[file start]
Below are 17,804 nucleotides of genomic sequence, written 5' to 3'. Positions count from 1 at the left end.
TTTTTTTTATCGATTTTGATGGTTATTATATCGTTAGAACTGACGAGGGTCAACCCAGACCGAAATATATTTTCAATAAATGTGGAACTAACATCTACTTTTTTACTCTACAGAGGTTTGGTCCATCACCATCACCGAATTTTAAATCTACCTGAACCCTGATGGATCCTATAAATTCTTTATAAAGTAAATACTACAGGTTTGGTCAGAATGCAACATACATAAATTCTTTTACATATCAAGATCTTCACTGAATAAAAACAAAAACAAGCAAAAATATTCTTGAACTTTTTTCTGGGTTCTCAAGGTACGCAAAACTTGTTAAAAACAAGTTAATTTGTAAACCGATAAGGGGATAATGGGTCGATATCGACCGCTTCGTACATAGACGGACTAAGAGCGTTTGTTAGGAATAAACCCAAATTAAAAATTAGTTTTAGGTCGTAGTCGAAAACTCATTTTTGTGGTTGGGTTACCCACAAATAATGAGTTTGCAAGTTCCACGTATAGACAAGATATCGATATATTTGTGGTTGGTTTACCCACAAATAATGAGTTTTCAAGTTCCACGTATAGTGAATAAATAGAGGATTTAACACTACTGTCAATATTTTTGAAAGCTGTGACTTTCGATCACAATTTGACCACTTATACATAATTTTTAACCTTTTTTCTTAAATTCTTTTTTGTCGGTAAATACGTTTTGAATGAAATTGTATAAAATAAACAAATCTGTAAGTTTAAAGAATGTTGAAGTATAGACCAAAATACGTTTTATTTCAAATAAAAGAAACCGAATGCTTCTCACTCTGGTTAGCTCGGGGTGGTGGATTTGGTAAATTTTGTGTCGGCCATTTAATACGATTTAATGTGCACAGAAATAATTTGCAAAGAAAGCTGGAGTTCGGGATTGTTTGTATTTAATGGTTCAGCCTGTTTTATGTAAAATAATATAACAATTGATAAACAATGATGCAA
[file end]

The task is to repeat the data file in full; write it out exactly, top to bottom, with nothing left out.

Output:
Below are 17,804 nucleotides of genomic sequence, written 5' to 3'. Positions count from 1 at the left end.
TTTTTTTTATCGATTTTGATGGTTATTATATCGTTAGAACTGACGAGGGTCAACCCAGACCGAAATATATTTTCAATAAATGTGGAACTAACATCTACTTTTTTACTCTACAGAGGTTTGGTCCATCACCATCACCGAATTTTAAATCTACCTGAACCCTGATGGATCCTATAAATTCTTTATAAAGTAAATACTACAGGTTTGGTCAGAATGCAACATACATAAATTCTTTTACATATCAAGATCTTCACTGAATAAAAACAAAAACAAGCAAAAATATTCTTGAACTTTTTTCTGGGTTCTCAAGGTACGCAAAACTTGTTAAAAACAAGTTAATTTGTAAACCGATAAGGGGATAATGGGTCGATATCGACCGCTTCGTACATAGACGGACTAAGAGCGTTTGTTAGGAATAAACCCAAATTAAAAATTAGTTTTAGGTCGTAGTCGAAAACTCATTTTTGTGGTTGGGTTACCCACAAATAATGAGTTTGCAAGTTCCACGTATAGACAAGATATCGATATATTTGTGGTTGGTTTACCCACAAATAATGAGTTTTCAAGTTCCACGTATAGTGAATAAATAGAGGATTTAACACTACTGTCAATATTTTTGAAAGCTGTGACTTTCGATCACAATTTGACCACTTATACATAATTTTTAACCTTTTTTCTTAAATTCTTTTTTGTCGGTAAATACGTTTTGAATGAAATTGTATAAAATAAACAAATCTGTAAGTTTAAAGAATGTTGAAGTATAGACCAAAATACGTTTTATTTCAAATAAAAGAAACCGAATGCTTCTCACTCTGGTTAGCTCGGGGTGGTGGATTTGGTAAATTTTGTGTCGGCCATTTAATACGATTTAATGTGCACAGAAATAATTTGCAAAGAAAGCTGGAGTTCGGGATTGTTTGTATTTAATGGTTCAGCCTGTTTTATGTAAAATAATATAACAATTGATAAACAATGATGCAA